By Aaron Reiss
By Angelica Leicht
By Dianna Wray
By Aaron Reiss
By Camilo Smith
By Craig Malisow
By Jeff Balke
By Angelica Leicht
Last month the United States Fifth Circuit Court of Appeals ruled sharply in favor of a cop who claimed that the Houston Police Department made her life miserable after she broke the department's code of silence.
Officer Patrice Sharp had been assigned to the department's mounted patrol. In her 1994 lawsuit, she held that she'd been repeatedly harassed, both verbally and physically, by other members of her unit. In the lawsuit, Sharp complained about two of her supervisors, Sergeant Edgar Bice and Lieutenant Wayne Hankins. Bice, she said in the suit, often compared her breasts to "headlights," and Hankins unzipped his trousers and made comments about oral sex.
Sharp said she was reluctant to come forward about her problems because of the department's unwritten code of silence. When she did speak out, the department ignored her complaints -- as well as what appeared to be retaliatory threats to her safety.
In March 1997 a federal jury found in Sharp's favor and awarded her more than $167,000. The city appealed the verdict.
The Fifth Circuit's three-judge panel voted unanimously to uphold the jury's decision. The strongly worded opinion was written by Justice Jerry Smith. As a former Houston city attorney, Smith might have been expected to be sympathetic to the city. Instead, he took former chief Sam Nuchia to task.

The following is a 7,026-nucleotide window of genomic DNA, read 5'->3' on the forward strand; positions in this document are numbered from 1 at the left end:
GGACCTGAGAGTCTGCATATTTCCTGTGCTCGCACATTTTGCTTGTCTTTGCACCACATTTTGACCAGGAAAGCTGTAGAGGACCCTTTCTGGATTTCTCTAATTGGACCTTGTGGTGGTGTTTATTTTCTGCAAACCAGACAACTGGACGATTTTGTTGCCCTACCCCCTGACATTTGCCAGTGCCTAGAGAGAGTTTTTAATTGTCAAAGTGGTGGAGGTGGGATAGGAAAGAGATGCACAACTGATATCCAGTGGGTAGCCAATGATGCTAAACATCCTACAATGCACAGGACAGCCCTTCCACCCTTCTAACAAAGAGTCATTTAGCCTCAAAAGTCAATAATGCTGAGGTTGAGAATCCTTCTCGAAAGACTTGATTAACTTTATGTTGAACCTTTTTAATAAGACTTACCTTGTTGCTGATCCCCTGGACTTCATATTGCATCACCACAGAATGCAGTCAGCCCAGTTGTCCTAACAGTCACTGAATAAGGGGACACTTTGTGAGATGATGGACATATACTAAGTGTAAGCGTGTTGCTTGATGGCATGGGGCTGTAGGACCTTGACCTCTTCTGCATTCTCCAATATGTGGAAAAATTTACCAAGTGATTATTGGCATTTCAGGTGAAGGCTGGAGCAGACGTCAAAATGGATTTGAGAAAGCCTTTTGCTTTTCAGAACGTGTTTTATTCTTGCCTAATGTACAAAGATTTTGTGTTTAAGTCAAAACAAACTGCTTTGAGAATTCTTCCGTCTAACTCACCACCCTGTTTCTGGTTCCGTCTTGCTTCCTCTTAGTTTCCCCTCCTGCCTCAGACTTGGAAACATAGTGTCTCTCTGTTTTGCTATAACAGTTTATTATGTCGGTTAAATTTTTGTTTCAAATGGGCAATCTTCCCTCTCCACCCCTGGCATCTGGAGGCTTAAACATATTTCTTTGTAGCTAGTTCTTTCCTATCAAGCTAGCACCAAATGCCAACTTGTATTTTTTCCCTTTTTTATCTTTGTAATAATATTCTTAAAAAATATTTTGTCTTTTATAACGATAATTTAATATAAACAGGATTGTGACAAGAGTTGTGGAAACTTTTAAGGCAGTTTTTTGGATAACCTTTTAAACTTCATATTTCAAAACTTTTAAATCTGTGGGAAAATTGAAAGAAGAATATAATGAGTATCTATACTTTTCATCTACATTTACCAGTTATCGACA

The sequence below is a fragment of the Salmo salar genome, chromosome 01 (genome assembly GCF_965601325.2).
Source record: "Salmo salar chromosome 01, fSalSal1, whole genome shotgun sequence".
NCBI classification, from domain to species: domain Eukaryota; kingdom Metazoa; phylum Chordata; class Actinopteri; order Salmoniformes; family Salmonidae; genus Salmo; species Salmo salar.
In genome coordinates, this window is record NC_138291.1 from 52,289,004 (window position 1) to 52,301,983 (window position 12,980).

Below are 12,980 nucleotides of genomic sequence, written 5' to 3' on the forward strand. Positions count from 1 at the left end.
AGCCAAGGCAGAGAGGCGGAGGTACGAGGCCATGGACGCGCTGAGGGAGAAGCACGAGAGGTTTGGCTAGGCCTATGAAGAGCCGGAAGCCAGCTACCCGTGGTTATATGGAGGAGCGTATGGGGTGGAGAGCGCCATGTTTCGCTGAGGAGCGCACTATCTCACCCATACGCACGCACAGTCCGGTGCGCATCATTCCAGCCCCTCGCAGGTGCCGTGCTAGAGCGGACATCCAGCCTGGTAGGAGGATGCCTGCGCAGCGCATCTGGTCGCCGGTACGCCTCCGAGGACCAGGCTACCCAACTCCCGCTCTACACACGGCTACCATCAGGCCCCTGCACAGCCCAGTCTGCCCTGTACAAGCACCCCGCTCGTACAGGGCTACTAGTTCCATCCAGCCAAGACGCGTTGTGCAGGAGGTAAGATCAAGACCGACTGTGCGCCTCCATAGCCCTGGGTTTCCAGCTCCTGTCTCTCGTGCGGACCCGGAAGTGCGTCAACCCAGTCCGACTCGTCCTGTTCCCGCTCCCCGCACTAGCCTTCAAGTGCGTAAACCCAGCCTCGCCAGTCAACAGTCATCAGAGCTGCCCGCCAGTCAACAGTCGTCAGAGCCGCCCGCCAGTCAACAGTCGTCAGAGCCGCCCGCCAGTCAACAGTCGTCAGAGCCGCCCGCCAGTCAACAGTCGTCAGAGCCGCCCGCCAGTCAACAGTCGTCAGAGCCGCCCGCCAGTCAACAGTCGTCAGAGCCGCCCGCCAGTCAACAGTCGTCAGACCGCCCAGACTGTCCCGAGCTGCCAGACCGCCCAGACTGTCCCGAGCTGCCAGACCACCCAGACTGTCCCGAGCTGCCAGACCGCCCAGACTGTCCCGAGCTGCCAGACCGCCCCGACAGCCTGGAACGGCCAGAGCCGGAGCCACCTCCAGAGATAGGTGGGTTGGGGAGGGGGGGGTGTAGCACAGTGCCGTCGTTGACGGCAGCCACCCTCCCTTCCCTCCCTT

"The failure of Sharp's supervisors all the way up the chain of command, including Nuchia, to take any real action when made aware of the retaliation supports a conclusion by the jury that the HPD had a policy, custom, or practice of enforcing the code of silence," wrote Smith. "Nuchia warned Sharp that she would be subjected to retaliation and told her it was her 'destiny.' "
Other highlights of the Fifth Circuit opinion:
* "During her participation in the IAD investigation of Bice and Hankins, Sharp was subjected to retaliation by fellow officers for breaking the 'code of silence,' a custom within HPD of punishing officers who complain of other officers' misconduct or who truthfully corroborate allegations of misconduct."
* "We conclude that the jury was entitled to find that ... the retaliatory acts of members of the Mounted Patrol, including misdeeds such as tampering with Sharp's tack and failing to come quickly to her aid after [a] car accident, caused her reasonably to fear for her safety if she stayed in Mounted Patrol."
* "She presented ample evidence that a code of silence exists. No fewer than nine witnesses testified that it does, and, as one expert witness pointed out, Nuchia admitted to the code of silence. Furthermore, the code can be perpetuated only if there is retaliation for the violations of it."
* "Nuchia warned Sharp that she would be subjected to retaliation and told her it was her 'destiny.' He also told her he knew certain officers had lied in the recent IAD investigation, but he was not going to take any action against them. As two witnesses testified, several officers were so confident that they would not be punished for lying in the investigation that they made no secret of their intention to do so."
* "Based on this evidence, and on the unusual circumstances in which Sharp found herself, the jury could have decided that the city had placed her into a harassing situation with no way out. Thus, we uphold the verdict that the city, through the exercise of reasonable care, should have known about the harassment but failed to remedy it."